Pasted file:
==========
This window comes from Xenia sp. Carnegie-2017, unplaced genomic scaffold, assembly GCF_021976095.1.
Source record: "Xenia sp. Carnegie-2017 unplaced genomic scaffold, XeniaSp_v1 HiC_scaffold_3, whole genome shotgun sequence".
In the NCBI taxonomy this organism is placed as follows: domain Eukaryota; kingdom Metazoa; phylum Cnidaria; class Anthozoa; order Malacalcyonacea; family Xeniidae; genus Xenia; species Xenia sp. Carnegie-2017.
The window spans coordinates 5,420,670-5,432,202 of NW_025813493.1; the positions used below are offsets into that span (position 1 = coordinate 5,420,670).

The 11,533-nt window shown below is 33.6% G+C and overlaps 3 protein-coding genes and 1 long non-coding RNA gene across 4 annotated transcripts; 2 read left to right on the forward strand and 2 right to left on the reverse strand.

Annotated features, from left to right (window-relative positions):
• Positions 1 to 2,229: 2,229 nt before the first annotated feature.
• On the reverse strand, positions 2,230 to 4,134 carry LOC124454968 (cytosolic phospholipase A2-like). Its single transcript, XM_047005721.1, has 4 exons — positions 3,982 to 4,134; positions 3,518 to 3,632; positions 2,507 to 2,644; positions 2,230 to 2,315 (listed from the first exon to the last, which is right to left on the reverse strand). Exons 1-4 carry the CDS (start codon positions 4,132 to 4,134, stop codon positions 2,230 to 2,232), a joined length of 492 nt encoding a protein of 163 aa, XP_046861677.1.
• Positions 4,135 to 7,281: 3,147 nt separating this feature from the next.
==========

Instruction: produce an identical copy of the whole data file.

This window comes from Xenia sp. Carnegie-2017, unplaced genomic scaffold, assembly GCF_021976095.1.
Source record: "Xenia sp. Carnegie-2017 unplaced genomic scaffold, XeniaSp_v1 HiC_scaffold_3, whole genome shotgun sequence".
In the NCBI taxonomy this organism is placed as follows: domain Eukaryota; kingdom Metazoa; phylum Cnidaria; class Anthozoa; order Malacalcyonacea; family Xeniidae; genus Xenia; species Xenia sp. Carnegie-2017.
The window spans coordinates 5,420,670-5,432,202 of NW_025813493.1; the positions used below are offsets into that span (position 1 = coordinate 5,420,670).

The 11,533-nt window shown below is 33.6% G+C and overlaps 3 protein-coding genes and 1 long non-coding RNA gene across 4 annotated transcripts; 2 read left to right on the forward strand and 2 right to left on the reverse strand.

Annotated features, from left to right (window-relative positions):
• Positions 1 to 2,229: 2,229 nt before the first annotated feature.
• On the reverse strand, positions 2,230 to 4,134 carry LOC124454968 (cytosolic phospholipase A2-like). Its single transcript, XM_047005721.1, has 4 exons — positions 3,982 to 4,134; positions 3,518 to 3,632; positions 2,507 to 2,644; positions 2,230 to 2,315 (listed from the first exon to the last, which is right to left on the reverse strand). Exons 1-4 carry the CDS (start codon positions 4,132 to 4,134, stop codon positions 2,230 to 2,232), a joined length of 492 nt encoding a protein of 163 aa, XP_046861677.1.
• Positions 4,135 to 7,281: 3,147 nt separating this feature from the next.